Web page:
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abroad admitted advance advantage afford Britain British capital carried cent cial circumstances cloth coins colonies commerce commodities competition consequence considerable corn cotton coun customs cwts dealers demand duce duction duties Edward Edward III Edward IV effect employed employment enacted endeavoured engaged England English equal established exchange expense exported extent favour Flanders foreign trade France French French wine greater Henry VII house of Tudor importation improvement increase individuals industry influence injury intercourse interest invention labour land less London Low Countries manufacture means measures ment merce merchants metals Methuen treaty nations navigation obliged occasioned peculiar period ports Portugal principle produce profit prohibition protection quantity regulations reign render respect restrictions roads Sebastian Cabot sell ships silk sion sort Spain statute sumers supply supposed tain tion towns treaty wealth wine wool woollen
第 28 頁 - ... be so dangerous as in the hands of a man who had folly and presumption enough to fancy himself fit to exercise it.
第 68 頁 - ... a very heavy tax on the community at large, very few are of any ultimate benefit to the classes in whose favour they were originally instituted, and none to the extent of the loss occasioned by them to other classes. "That among the other evils of the restrictive or protective system, not...
第 95 頁 - If an alien could acquire a permanent property in lands, he must owe an allegiance, equally permanent with that property, to the king of England; which would probably be inconsistent with that which he owes to his own natural liege lord : besides that thereby the nation might in time be subject to foreign influence, and feel many other inconveniences.
第 93 頁 - ... if they be of a land making war against us, and such be found in our realm at the beginning of the wars, they shall be attached without harm of body or goods, until it be known...
第 37 頁 - By means of glasses, hotbeds, and hot- walls, very good grapes can be raised in Scotland, and very good wine, too, can be made of them at about thirty times the expense for which at least equally good can be brought from foreign countries.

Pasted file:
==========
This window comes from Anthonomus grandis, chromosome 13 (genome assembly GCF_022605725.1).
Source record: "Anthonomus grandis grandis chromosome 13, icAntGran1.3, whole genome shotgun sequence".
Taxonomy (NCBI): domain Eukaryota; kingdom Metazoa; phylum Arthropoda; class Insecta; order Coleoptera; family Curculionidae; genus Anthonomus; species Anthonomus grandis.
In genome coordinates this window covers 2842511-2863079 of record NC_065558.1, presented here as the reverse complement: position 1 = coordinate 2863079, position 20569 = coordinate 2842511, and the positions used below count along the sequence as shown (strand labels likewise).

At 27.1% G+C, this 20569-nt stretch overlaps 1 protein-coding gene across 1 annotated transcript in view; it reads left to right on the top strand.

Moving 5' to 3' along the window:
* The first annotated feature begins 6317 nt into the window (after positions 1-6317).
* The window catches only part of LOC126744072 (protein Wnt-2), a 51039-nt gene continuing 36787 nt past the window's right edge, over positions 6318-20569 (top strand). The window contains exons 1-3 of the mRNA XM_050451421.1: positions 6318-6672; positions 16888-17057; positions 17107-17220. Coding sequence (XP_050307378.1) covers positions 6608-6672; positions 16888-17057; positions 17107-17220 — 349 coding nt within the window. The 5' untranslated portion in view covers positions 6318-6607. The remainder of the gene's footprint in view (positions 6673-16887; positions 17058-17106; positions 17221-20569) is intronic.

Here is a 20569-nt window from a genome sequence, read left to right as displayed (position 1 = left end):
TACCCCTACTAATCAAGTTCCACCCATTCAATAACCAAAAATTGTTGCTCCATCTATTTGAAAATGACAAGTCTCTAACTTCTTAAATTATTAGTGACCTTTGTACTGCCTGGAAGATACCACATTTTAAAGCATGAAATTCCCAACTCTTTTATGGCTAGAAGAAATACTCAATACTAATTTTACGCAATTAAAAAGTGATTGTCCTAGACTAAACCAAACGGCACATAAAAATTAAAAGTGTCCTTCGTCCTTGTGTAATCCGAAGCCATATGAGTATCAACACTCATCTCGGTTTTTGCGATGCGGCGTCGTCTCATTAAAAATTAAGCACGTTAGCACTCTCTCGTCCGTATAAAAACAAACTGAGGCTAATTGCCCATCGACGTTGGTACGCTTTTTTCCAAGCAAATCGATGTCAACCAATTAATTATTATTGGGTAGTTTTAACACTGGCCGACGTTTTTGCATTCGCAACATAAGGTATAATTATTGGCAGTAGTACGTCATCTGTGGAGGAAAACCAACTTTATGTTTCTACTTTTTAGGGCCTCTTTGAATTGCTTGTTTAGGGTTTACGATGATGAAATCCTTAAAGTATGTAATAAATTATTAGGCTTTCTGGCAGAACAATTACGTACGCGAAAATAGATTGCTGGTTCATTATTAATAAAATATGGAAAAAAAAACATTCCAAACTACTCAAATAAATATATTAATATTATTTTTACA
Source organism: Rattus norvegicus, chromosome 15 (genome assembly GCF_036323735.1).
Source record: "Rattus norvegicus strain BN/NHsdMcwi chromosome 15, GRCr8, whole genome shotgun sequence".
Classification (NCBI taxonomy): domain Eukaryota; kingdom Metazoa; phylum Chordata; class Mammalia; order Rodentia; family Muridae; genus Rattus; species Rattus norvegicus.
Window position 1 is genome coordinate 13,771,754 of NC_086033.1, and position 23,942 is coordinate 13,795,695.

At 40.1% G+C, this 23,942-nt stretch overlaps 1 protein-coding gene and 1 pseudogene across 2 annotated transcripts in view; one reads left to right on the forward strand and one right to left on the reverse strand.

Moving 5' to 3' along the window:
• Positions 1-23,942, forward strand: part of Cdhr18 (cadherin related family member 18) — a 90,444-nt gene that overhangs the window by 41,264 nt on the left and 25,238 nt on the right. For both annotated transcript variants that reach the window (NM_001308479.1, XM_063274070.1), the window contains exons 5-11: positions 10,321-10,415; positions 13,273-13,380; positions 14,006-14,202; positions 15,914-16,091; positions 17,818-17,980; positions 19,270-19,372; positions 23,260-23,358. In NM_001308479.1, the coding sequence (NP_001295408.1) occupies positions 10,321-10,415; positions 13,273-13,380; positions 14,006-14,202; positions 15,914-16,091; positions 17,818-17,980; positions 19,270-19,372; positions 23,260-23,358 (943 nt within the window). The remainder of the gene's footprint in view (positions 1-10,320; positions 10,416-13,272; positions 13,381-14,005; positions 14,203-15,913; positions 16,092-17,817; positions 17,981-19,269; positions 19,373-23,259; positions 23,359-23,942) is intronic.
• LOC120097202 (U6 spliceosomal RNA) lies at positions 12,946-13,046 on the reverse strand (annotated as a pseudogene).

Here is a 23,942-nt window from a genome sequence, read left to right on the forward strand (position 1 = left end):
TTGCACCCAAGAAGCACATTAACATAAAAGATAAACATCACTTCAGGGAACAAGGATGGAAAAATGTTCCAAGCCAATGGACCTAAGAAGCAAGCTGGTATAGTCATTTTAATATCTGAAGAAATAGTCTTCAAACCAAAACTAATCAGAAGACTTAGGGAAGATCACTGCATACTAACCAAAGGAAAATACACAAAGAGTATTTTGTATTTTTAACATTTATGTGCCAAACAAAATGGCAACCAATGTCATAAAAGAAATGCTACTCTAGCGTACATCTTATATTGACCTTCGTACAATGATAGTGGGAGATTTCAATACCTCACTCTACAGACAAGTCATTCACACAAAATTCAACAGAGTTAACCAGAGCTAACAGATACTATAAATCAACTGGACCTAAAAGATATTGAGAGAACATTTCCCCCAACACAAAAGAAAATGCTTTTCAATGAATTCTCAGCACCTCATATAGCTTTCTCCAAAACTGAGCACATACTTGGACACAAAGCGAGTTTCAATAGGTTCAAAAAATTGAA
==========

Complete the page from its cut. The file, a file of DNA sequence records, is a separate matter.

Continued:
第 4 頁 - ... greater, and the chance of their combining together, in order to raise the price, just so much the less. Their competition might perhaps ruin some of themselves ; but to take care of this is the business of the parties concerned, and it may safely be trusted to their discretion. It can never hurt either the consumer, or the producer ; on the contrary, it must tend to make the retailers both sell cheaper and buy dearer, than if the whole trade was monopolized by one or two persons.
第 13 頁 - The capital which sends Scotch manufactures to London, and brings back English corn and manufactures to Edinburgh, necessarily replaces, by every such operation, TWO British capitals which had both been employed in the agriculture or manufactures of Great Britain. " The capital employed in purchasing foreign goods for home consumption, when this purchase is made with the produce of domestic industry, replaces ,also by every such operation TWO distinct capitals, but ONE of them only is employed in...
第 109 頁 - A compilation from earlier historical works made, in the form in which we have it, at the end of the thirteenth or the beginning of the fourteenth century and known by the name of WALTER OF COVENTRY (W.
第 37 頁 - ... no consequence. As long as the one country has those advantages, and the other wants them, it will always be more advantageous for the latter rather to buy of the former than to make. It is an acquired advantage only which one artificer has over his neighbour who exercises another trade ; and yet they both find it more advantageous to buy of one another, than to make what does not belong to their particular trades.